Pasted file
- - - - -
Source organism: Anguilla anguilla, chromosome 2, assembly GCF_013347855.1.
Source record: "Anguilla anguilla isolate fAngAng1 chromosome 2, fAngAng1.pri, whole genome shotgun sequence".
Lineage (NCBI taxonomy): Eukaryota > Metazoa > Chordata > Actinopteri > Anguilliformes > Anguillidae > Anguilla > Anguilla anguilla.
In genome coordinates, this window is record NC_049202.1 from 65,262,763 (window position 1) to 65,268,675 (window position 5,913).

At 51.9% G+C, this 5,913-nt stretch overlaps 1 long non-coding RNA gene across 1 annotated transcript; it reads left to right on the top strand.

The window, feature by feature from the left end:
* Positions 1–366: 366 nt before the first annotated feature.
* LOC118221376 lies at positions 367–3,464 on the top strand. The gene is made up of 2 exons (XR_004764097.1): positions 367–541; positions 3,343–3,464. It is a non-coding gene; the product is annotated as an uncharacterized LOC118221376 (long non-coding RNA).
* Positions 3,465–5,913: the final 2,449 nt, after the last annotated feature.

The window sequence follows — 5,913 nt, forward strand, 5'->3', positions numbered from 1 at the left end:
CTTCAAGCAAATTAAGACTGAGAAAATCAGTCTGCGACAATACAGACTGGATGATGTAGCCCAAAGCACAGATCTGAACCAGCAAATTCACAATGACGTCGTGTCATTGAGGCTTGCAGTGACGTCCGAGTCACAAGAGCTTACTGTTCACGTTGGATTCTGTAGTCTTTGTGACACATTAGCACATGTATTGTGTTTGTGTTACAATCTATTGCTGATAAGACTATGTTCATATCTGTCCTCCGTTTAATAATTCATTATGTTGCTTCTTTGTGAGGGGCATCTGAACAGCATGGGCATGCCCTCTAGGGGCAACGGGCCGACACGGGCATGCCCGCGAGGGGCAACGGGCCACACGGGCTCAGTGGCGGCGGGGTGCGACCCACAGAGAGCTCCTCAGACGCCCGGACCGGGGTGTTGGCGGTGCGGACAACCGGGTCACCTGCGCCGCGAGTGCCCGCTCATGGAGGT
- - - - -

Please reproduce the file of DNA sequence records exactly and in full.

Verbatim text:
Source organism: Anguilla anguilla, chromosome 2, assembly GCF_013347855.1.
Source record: "Anguilla anguilla isolate fAngAng1 chromosome 2, fAngAng1.pri, whole genome shotgun sequence".
Lineage (NCBI taxonomy): Eukaryota > Metazoa > Chordata > Actinopteri > Anguilliformes > Anguillidae > Anguilla > Anguilla anguilla.
In genome coordinates, this window is record NC_049202.1 from 65,262,763 (window position 1) to 65,268,675 (window position 5,913).

At 51.9% G+C, this 5,913-nt stretch overlaps 1 long non-coding RNA gene across 1 annotated transcript; it reads left to right on the top strand.

The window, feature by feature from the left end:
* Positions 1–366: 366 nt before the first annotated feature.
* LOC118221376 lies at positions 367–3,464 on the top strand. The gene is made up of 2 exons (XR_004764097.1): positions 367–541; positions 3,343–3,464. It is a non-coding gene; the product is annotated as an uncharacterized LOC118221376 (long non-coding RNA).
* Positions 3,465–5,913: the final 2,449 nt, after the last annotated feature.

The window sequence follows — 5,913 nt, forward strand, 5'->3', positions numbered from 1 at the left end:
CTTCAAGCAAATTAAGACTGAGAAAATCAGTCTGCGACAATACAGACTGGATGATGTAGCCCAAAGCACAGATCTGAACCAGCAAATTCACAATGACGTCGTGTCATTGAGGCTTGCAGTGACGTCCGAGTCACAAGAGCTTACTGTTCACGTTGGATTCTGTAGTCTTTGTGACACATTAGCACATGTATTGTGTTTGTGTTACAATCTATTGCTGATAAGACTATGTTCATATCTGTCCTCCGTTTAATAATTCATTATGTTGCTTCTTTGTGAGGGGCATCTGAACAGCATGGGCATGCCCTCTAGGGGCAACGGGCCGACACGGGCATGCCCGCGAGGGGCAACGGGCCACACGGGCTCAGTGGCGGCGGGGTGCGACCCACAGAGAGCTCCTCAGACGCCCGGACCGGGGTGTTGGCGGTGCGGACAACCGGGTCACCTGCGCCGCGAGTGCCCGCTCATGGAGGT